Yesterday, February 7, artist Domenic Esposito dropped off a massive, unexpected addition to the entrance of Rhodes Pharma. The generic opioid manufacturer is linked to the infamous Sackler family, founders of multi-billion dollar drug company Purdue Pharma and notorious art philanthropists.
On September 9 of last year, the Financial Times revealed that the Sackler family owns Rhodes Pharma, a lesser-known drug company in Rhode Island that produces generic opioids like oxycodone, morphine, and hydrocodone. Rhodes Pharma was established in 2007, just four months after Purdue pleaded guilty to criminal charges that it had mismarketed OxyContin. Between the two companies, the Sacklers are responsible for manufacturing 6% of opioid prescriptions nationwide and are the seventh-largest opioid makers by market share.
Esposito’s passion for drug advocacy is rooted in a painful experience with a brother suffering from drug addiction — a reality shared by millions of American families. In a personal essay about his motivations, Esposito calls the opioid spoon “dark and macabre symbol of hopelessness.”
“The burnt spoon sculpture (Purdue) embodies the pain I have felt dealing with substance use disorder in my family,” he continues. “The road to recovery is long, tedious and at times full of despair; and like so many families in a similar position it is a road not well understood. Many people do not even realize that opioid addiction is a disease.”
The burnt spoons are crafted from heavy gauge steel with burnt metal patina, weighing 800 pounds and spanning 10.5 feet long, four feet wide, and four feet tall.
Esposito calls art a “great way” to translate the message of the opioid crisis’s impact. “We’re so accustomed now to grab onto memes and simple visuals, and it creates this response, this emotion,” he told Hyperallergic in a phone interview.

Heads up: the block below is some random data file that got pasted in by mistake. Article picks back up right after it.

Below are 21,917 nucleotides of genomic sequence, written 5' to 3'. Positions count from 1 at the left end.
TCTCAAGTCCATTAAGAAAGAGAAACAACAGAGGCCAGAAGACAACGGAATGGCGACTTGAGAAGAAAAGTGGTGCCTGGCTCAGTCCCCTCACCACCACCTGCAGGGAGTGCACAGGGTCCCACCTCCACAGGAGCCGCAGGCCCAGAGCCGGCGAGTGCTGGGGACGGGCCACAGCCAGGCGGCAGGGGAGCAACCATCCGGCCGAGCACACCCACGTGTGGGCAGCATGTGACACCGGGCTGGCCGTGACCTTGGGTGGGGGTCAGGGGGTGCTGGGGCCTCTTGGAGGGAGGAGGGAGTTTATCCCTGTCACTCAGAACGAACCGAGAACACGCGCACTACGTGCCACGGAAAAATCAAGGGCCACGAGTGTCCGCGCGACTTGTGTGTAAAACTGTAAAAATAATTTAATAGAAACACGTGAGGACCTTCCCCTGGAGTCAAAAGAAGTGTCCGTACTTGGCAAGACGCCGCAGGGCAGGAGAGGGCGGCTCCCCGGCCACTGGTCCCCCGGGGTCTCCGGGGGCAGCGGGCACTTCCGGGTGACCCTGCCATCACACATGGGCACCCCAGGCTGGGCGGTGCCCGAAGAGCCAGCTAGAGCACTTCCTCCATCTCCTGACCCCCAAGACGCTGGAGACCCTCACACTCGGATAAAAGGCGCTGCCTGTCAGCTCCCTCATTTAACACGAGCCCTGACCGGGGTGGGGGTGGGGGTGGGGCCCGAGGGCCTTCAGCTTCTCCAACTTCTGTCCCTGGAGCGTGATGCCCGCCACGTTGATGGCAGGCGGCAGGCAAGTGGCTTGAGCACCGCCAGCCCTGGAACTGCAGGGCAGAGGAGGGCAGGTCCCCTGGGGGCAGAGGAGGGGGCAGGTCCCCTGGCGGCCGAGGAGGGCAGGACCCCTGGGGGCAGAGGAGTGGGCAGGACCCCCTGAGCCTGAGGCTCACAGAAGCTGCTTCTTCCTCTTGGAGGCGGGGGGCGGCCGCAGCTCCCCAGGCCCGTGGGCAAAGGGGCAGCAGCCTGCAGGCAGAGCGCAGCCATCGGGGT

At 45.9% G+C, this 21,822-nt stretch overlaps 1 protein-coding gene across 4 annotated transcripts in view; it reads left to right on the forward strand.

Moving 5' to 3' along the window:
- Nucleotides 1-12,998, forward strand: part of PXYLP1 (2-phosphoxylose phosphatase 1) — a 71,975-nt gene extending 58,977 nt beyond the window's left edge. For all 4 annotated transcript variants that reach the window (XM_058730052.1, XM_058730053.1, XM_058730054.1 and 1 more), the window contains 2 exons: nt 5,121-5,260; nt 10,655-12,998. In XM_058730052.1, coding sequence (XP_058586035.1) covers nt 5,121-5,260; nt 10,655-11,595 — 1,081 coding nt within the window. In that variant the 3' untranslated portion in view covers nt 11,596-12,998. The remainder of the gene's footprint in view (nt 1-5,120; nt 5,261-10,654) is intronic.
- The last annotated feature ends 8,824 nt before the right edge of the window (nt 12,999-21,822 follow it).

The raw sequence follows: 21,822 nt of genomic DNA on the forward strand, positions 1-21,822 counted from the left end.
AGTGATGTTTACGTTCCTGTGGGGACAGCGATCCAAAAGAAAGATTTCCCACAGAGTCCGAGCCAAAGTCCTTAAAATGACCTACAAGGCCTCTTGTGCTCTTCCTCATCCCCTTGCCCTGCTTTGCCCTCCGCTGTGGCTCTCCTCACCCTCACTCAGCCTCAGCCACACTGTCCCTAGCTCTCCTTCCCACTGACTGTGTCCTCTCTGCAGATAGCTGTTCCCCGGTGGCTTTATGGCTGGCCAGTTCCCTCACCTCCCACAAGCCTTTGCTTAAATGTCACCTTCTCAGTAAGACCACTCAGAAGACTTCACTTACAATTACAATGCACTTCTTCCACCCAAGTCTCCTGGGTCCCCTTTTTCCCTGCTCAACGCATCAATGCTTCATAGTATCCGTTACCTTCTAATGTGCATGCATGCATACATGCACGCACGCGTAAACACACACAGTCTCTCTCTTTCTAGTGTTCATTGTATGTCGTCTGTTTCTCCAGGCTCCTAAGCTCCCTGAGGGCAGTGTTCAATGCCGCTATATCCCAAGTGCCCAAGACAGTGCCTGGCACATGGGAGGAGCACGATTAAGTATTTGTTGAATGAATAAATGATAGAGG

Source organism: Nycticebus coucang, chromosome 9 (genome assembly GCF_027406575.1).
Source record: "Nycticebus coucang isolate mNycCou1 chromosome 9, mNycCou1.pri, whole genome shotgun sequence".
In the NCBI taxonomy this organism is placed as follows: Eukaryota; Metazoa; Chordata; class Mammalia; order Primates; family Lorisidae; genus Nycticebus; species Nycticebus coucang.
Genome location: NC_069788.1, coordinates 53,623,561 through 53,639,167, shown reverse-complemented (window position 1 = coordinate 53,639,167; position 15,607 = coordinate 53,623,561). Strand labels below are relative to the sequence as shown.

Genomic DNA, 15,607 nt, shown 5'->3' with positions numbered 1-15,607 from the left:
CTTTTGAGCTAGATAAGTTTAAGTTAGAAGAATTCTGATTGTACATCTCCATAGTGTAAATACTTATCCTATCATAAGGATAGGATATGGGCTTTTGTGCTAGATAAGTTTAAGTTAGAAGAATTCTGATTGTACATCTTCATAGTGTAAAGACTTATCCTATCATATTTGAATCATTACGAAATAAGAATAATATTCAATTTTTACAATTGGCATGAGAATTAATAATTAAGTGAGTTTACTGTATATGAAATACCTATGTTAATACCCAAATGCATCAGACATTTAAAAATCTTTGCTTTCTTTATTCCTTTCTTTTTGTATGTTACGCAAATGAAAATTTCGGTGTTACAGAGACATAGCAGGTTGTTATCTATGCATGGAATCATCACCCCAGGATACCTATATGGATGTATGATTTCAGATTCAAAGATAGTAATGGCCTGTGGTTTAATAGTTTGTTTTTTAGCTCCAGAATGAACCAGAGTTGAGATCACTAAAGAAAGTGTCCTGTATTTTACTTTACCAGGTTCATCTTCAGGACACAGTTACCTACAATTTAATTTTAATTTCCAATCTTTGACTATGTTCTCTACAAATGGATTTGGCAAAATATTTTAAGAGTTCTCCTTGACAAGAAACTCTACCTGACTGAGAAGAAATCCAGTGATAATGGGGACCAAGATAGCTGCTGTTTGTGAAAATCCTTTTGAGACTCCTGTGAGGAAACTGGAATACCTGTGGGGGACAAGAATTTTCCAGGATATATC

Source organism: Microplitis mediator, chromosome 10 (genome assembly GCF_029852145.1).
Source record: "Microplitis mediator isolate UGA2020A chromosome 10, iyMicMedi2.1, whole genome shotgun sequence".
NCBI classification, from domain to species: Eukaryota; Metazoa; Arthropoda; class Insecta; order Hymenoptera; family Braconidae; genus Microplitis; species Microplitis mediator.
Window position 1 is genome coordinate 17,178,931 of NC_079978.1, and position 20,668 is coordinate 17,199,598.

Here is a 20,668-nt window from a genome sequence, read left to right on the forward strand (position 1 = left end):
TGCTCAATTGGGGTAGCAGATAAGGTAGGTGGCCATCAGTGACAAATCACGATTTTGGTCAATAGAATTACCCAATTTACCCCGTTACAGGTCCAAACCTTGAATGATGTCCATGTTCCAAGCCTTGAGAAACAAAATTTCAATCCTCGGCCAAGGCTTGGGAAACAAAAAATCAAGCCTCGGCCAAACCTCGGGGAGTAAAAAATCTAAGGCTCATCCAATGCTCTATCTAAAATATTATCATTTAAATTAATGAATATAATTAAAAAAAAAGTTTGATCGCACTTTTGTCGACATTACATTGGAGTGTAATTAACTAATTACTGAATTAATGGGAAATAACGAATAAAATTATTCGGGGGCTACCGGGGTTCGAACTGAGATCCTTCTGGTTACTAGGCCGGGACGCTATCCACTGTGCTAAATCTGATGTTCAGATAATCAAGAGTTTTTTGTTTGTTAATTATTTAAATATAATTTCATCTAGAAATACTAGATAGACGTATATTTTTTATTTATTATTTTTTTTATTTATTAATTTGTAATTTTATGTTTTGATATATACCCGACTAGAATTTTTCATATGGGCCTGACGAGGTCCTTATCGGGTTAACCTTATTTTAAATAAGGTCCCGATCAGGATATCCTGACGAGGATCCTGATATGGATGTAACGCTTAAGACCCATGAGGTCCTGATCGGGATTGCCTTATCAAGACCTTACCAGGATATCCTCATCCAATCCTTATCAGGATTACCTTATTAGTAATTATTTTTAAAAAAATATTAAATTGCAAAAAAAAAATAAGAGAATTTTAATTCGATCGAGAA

Esposito carries out these “Opioid Spoon Deployments” as part of a larger non-for-profit organization, The Opioid Spoon Project, which is dedicated to rectifying irresponsible drug prescription practices that often lead to the use of non-prescription drugs. (80% of heroin users were first prescription opioid users, according to the National Institute of Drug Abuse.) The project says its goal is exposing “every aspect of how the opioid epidemic was a well thought out business plan by those who sought to seek profit” — a criticism often aimed at the Sackler family, whose financial ties span museums across the United States and Europe.
However, the artist told Hyperallergic that this is “not just a campaign to expose the Sacklers.” He explains, “We’re going to continue to expose the web of influence that Big Pharma has had on this society, and expose the truth.”
“We can’t trust Big Pharma to do the right thing,” Esposito continues. “We really need to set an example.”
This weekend, on Saturday, February 8, drug advocacy group Sackler PAIN — spearheaded by renowned photographer Nan Goldin — will gather at the steps of the Metropolitan Museum of Art. Sackler PAIN has, since 2017, actively opposed the Sackler family’s wide-ranging financial stakes in the arts.
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